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'Delusional' Texas Inmate Gets 11th-Hour Stay of Execution

Attorneys had sought reprieve for 'delusional' Scott Panetti, who killed his in-laws
By Jenn Gidman,  Newser Staff
Posted Dec 3, 2014 12:13 PM CST
'Delusional' Texas Inmate Gets 11th-Hour Stay of Execution
In this Nov. 19, 1999, file photo, Texas death row inmate Scott Panetti talks during a prison interview in Huntsville, Texas.   (AP Photo/Milwaukee Journal Sentinel, Scott Coomer, File)

No one disputes that Texas death row inmate Scott Panetti shot his second wife's parents to death in 1992 to rid them of demons. Or that during his trial, he represented himself dressed in a purple cowboy costume and tried to get 200 witness subpoenas, including ones for JFK and Jesus. Or even that he had been diagnosed as schizophrenic in 1978 and had been in and out of 12 mental hospitals over a 14-year period. But Texas state had still planned to execute him tonight—until the execution was halted by the Fifth Circuit Court of Appeals just eight hours before his scheduled lethal injection, the AP reports. The two-sentence ruling says the court needs time to "fully consider the late arriving and complex legal questions at issues in this matter." Panetti's attorneys have argued that he's "delusional" and that his death wouldn't prove an effective deterrent or retribution for anybody, the AP notes.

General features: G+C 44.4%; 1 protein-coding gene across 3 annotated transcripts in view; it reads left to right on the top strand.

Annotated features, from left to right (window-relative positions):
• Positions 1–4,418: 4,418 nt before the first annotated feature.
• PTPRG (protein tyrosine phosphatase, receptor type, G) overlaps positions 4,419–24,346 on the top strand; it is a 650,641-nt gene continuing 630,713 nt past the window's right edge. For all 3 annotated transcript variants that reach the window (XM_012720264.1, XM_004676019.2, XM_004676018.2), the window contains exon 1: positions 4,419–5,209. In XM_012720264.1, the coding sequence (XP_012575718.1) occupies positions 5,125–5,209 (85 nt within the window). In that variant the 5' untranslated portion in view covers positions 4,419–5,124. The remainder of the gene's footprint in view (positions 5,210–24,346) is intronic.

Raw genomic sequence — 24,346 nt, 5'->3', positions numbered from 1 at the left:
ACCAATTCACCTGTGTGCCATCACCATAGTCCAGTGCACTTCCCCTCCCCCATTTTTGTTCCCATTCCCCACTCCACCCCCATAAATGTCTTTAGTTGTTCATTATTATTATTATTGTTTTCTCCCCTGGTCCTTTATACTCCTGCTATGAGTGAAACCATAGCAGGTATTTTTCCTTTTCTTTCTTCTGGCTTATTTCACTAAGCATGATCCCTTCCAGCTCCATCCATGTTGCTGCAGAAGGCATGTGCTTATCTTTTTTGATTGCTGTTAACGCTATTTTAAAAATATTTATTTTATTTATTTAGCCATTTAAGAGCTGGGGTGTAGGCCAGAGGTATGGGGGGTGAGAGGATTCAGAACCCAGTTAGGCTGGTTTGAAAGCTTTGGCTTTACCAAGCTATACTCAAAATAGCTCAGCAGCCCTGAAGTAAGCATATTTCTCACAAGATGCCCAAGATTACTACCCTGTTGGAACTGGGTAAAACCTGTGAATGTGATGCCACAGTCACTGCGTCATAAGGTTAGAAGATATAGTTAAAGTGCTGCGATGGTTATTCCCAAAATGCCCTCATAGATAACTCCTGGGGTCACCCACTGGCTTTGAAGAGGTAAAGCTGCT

In 2002, the Supreme Court prohibited the execution of the mentally impaired, but in a 2007 Panetti appeal, the court said mentally ill prisoners could be executed if they can reasonably understand why they're being punished. His attorneys argue he has no clue what's going on and that his mental-illness history would make his execution cruel and unusual. "Nobody exists for 36 years like this in an effort to get off the hook of criminal responsibility," a member of Panetti's defense team says, per Time. Even his ex-wife, the daughter of the victims, said in a 1999 affidavit cited by the Texas Tribune that "I know now that Scott is mentally ill and should not be put to death." Prosecutors think he's exaggerating, though, and that some of his actions are "contrived," the AP notes, adding that a hearing will soon be scheduled. (Read about other mentally ill death-row inmates in the Guardian.)

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